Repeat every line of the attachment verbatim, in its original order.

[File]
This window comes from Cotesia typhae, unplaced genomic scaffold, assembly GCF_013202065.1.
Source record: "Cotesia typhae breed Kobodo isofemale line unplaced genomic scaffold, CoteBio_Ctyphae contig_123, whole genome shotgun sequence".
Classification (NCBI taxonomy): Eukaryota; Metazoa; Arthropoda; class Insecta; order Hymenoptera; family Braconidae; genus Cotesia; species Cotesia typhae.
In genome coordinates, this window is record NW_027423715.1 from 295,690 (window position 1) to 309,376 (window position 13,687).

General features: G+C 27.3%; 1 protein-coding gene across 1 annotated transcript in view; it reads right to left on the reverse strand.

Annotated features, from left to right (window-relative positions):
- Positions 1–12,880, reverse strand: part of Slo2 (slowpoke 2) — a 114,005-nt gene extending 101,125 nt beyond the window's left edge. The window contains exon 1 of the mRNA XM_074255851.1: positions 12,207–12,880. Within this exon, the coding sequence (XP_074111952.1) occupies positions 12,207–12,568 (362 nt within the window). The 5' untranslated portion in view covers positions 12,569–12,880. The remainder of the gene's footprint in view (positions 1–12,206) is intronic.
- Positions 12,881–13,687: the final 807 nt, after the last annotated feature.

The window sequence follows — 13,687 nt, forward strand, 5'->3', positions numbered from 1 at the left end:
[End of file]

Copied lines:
This window comes from Cotesia typhae, unplaced genomic scaffold, assembly GCF_013202065.1.
Source record: "Cotesia typhae breed Kobodo isofemale line unplaced genomic scaffold, CoteBio_Ctyphae contig_123, whole genome shotgun sequence".
Classification (NCBI taxonomy): Eukaryota; Metazoa; Arthropoda; class Insecta; order Hymenoptera; family Braconidae; genus Cotesia; species Cotesia typhae.
In genome coordinates, this window is record NW_027423715.1 from 295,690 (window position 1) to 309,376 (window position 13,687).

General features: G+C 27.3%; 1 protein-coding gene across 1 annotated transcript in view; it reads right to left on the reverse strand.

Annotated features, from left to right (window-relative positions):
- Positions 1–12,880, reverse strand: part of Slo2 (slowpoke 2) — a 114,005-nt gene extending 101,125 nt beyond the window's left edge. The window contains exon 1 of the mRNA XM_074255851.1: positions 12,207–12,880. Within this exon, the coding sequence (XP_074111952.1) occupies positions 12,207–12,568 (362 nt within the window). The 5' untranslated portion in view covers positions 12,569–12,880. The remainder of the gene's footprint in view (positions 1–12,206) is intronic.
- Positions 12,881–13,687: the final 807 nt, after the last annotated feature.

The window sequence follows — 13,687 nt, forward strand, 5'->3', positions numbered from 1 at the left end: